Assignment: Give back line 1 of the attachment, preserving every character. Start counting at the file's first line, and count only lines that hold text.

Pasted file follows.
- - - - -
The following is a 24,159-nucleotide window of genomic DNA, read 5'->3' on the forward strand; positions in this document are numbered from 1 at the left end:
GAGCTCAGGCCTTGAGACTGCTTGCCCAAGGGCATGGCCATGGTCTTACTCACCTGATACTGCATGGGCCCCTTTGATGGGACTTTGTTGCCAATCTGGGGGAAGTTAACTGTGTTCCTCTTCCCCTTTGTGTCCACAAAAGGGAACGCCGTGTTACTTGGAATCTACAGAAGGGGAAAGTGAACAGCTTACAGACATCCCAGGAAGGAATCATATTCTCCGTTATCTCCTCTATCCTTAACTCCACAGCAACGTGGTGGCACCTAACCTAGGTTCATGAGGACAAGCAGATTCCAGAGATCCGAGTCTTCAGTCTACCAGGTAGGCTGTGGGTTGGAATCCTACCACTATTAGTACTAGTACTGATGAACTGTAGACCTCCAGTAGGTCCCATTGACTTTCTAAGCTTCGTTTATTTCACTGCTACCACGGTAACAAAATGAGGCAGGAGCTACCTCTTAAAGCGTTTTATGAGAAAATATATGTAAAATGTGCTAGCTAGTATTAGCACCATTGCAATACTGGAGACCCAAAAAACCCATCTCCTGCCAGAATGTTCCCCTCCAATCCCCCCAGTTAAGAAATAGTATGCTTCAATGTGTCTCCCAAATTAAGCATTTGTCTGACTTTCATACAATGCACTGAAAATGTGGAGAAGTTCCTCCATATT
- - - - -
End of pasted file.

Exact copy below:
The following is a 24,159-nucleotide window of genomic DNA, read 5'->3' on the forward strand; positions in this document are numbered from 1 at the left end: